Americans Demand Tough Air Quality Standards to Regulate Air Pollution from Oil & Gas Industries

Ramped up oil and gas drilling has outgrown the regulations meant to protect clean air, public health, and the environment, spurring hundreds of concerned local residents to attend public meetings next week to call on the Environmental Protection Agency (EPA) to adopt tougher regulations. Although there are only two meetings nationwide, the air quality standards affect millions of Americans.

“The EPA must do a better job in regulating air emissions from oil and gas drilling operations,” said Jen Powis, Sierra Club Senior Regional Representative for Texas. “From coast to coast, drilling regulations need to be stronger and better enforced and loopholes for these industries should be closed. The EPA has the responsibility to protect our health, our water and our air but can only do so by adequately regulating emissions from natural gas and oil production.”

Natural gas is a significant contributor to air quality emissions — like nitrogen oxides, volatile organic compounds (both ozone precursors) and greenhouse gases — at the drilling, well operation, compression, and pipeline transportation phases.

“Proper regulation can prevent the kind of damage in other communities that we are experiencing here in the Barnett Shale areas of North Texas,” said Sharon Wilson with EARTHWORKS Texas Oil and Gas Accountability Project. “To protect public health anywhere gas companies are operating, we want the operations to use the best available controls. Air pollution happens at every stage of the natural gas process, and the industry must control emissions so our air is safe to breathe.”

“Officials need to do baseline and follow-up testing before starting any exploratory drilling activity, and landowners should not have to pay for that,” said Esther McElfish, President of (NCTCA) North Central Texas Communities Alliance.

In Colorado, oil and gas well permitting has increased exponentially since 2005, and this year the gas and oil industry has begun increasing their permit applications to drill again.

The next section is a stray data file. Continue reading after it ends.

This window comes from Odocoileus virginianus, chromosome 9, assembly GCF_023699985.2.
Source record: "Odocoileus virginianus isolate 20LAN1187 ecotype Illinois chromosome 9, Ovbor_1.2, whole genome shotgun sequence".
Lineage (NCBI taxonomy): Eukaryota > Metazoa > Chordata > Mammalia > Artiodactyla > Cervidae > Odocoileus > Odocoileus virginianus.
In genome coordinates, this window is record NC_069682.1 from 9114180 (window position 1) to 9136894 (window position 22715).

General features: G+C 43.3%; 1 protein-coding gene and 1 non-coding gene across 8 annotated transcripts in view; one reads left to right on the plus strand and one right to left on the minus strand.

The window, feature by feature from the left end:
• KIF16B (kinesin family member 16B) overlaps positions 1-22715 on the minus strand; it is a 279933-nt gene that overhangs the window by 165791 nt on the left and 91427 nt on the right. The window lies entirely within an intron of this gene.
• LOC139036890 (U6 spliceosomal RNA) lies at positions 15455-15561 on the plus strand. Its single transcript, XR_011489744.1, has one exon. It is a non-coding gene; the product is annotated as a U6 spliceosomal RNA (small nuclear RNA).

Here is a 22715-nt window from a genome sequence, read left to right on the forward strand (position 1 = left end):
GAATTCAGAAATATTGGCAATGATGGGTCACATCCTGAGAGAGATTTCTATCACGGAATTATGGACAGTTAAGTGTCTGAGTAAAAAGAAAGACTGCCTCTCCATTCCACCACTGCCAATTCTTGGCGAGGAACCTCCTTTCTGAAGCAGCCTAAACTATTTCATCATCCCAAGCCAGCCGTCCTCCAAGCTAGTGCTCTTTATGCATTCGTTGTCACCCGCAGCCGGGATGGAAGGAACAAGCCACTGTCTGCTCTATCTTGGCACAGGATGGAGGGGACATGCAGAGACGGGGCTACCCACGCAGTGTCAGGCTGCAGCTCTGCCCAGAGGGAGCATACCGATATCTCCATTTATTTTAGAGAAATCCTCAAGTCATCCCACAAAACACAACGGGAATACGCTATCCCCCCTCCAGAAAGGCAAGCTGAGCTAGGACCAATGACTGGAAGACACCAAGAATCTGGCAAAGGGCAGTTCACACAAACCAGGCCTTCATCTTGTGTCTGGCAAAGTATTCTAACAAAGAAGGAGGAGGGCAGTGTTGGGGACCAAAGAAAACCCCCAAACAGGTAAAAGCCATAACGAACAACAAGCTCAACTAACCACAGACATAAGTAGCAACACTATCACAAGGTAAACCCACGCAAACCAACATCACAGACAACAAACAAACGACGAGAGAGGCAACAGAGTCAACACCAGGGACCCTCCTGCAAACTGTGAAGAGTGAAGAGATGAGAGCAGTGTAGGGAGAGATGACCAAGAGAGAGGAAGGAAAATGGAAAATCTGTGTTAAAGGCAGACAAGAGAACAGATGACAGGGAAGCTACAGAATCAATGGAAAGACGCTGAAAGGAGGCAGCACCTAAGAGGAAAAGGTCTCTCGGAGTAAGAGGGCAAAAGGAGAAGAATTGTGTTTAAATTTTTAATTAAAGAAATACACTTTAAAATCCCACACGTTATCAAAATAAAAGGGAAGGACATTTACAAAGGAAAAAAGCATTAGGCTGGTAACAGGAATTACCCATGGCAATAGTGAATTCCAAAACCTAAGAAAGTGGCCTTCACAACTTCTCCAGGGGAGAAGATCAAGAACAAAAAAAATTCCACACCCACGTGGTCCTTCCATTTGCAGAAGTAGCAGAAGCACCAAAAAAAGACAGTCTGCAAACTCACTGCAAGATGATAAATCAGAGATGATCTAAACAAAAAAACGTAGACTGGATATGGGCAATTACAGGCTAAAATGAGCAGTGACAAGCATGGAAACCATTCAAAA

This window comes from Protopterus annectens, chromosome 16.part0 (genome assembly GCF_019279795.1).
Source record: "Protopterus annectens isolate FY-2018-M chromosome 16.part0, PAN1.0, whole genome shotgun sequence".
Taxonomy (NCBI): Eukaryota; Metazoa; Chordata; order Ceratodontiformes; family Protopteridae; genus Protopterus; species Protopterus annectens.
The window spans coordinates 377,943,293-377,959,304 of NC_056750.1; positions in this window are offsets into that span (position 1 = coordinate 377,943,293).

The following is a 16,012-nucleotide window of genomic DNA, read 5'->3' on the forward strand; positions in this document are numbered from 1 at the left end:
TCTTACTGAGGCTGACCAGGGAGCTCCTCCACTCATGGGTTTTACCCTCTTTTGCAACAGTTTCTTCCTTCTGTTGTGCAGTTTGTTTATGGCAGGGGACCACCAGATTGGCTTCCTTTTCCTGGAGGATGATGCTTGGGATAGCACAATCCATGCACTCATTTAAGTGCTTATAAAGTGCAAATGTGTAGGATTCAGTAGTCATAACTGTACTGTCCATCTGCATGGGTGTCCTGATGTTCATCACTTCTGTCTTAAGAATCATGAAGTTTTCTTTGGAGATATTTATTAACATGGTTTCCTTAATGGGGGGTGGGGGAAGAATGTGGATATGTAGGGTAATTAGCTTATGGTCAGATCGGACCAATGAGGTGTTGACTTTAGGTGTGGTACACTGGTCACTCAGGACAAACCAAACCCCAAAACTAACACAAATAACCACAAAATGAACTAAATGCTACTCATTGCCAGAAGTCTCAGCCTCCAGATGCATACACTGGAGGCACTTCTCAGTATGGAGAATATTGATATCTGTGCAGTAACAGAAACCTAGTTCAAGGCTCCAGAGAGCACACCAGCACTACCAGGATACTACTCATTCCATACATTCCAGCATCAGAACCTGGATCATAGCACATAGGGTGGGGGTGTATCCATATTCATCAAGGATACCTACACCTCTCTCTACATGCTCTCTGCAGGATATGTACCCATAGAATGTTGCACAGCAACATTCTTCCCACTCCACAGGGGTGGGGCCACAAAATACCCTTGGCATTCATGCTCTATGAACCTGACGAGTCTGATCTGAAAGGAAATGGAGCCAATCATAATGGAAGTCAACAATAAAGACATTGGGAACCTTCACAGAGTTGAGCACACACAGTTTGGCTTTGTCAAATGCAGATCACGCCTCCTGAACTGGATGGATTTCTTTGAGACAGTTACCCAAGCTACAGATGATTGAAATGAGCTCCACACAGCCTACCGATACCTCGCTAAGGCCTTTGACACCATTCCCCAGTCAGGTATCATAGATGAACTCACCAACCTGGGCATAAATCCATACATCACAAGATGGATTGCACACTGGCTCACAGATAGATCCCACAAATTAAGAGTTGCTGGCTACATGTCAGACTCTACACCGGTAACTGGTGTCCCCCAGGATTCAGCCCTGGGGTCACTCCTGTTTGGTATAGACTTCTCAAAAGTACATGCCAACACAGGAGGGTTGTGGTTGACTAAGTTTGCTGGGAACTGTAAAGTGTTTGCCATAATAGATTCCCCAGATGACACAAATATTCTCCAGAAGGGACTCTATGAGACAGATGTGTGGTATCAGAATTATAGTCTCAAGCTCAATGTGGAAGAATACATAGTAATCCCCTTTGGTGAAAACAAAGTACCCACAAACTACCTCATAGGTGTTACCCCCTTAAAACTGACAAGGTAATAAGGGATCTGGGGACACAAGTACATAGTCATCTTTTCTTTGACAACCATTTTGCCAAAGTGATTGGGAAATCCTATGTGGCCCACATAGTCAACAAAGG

“The Colorado Chapter of Sierra Club urges EPA officials to update antiquated air quality standards to regulate oil and gas emissions; especially in rural areas where vulnerable residents are directly exposed to undisclosed hazardous air pollutants such as volatile organic compounds like BETX and other toxic gases that are a threat to human health and the environment,” said Gopa Ross, Sierra Club Rocky Mountain Chapter Oil and Gas Chair. “Current Colorado Department of Health’s, Air Quality rules and regulations, are not sufficient to protect citizens living in the path of oil and gas development and production.”

Strong regulations are critical to reducing harmful air pollution and protecting public health and welfare nationwide. As part of this effort, the EPA has scheduled two public hearings—one in Arlington, Texas (August 2) and one in Denver, Colorado (August 3) to take public comment on air quality regulation of the oil and gas industries. For more information on those meetings visit

The EPA has committed to completing a comprehensive update of federal air quality regulations for oil and gas drilling operations. Under a settlement agreement with WildEarth Guardians and San Juan Citizens Alliance, EPA has to propose updated rules by January 31, 2011 and will finalize those rules by November 30, 2011.

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